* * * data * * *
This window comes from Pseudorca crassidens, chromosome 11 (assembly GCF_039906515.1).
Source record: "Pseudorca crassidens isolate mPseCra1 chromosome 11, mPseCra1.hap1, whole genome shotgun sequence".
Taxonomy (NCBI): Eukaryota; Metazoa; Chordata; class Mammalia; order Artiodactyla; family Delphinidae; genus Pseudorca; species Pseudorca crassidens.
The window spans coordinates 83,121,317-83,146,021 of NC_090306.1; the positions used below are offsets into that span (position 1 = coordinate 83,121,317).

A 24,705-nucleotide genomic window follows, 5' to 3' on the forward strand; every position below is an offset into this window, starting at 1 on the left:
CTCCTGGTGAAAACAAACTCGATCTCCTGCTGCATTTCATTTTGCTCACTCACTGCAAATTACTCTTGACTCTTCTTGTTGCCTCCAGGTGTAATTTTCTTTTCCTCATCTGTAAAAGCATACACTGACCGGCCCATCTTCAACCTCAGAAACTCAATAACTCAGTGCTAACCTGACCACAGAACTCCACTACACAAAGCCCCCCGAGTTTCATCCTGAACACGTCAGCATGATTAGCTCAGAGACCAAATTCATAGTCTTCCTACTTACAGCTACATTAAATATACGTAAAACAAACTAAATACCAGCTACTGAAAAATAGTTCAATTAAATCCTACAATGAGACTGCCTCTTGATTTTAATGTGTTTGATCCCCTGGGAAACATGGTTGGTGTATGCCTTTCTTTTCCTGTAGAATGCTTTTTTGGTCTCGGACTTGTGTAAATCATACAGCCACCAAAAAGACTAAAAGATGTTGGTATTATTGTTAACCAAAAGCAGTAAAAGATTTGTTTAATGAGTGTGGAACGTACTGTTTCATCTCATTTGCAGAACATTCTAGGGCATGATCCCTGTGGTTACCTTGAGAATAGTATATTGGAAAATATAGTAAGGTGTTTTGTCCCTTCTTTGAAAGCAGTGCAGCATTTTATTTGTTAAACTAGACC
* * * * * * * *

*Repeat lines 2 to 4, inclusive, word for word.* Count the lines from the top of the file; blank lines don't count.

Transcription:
Source record: "Pseudorca crassidens isolate mPseCra1 chromosome 11, mPseCra1.hap1, whole genome shotgun sequence".
Taxonomy (NCBI): Eukaryota; Metazoa; Chordata; class Mammalia; order Artiodactyla; family Delphinidae; genus Pseudorca; species Pseudorca crassidens.
The window spans coordinates 83,121,317-83,146,021 of NC_090306.1; the positions used below are offsets into that span (position 1 = coordinate 83,121,317).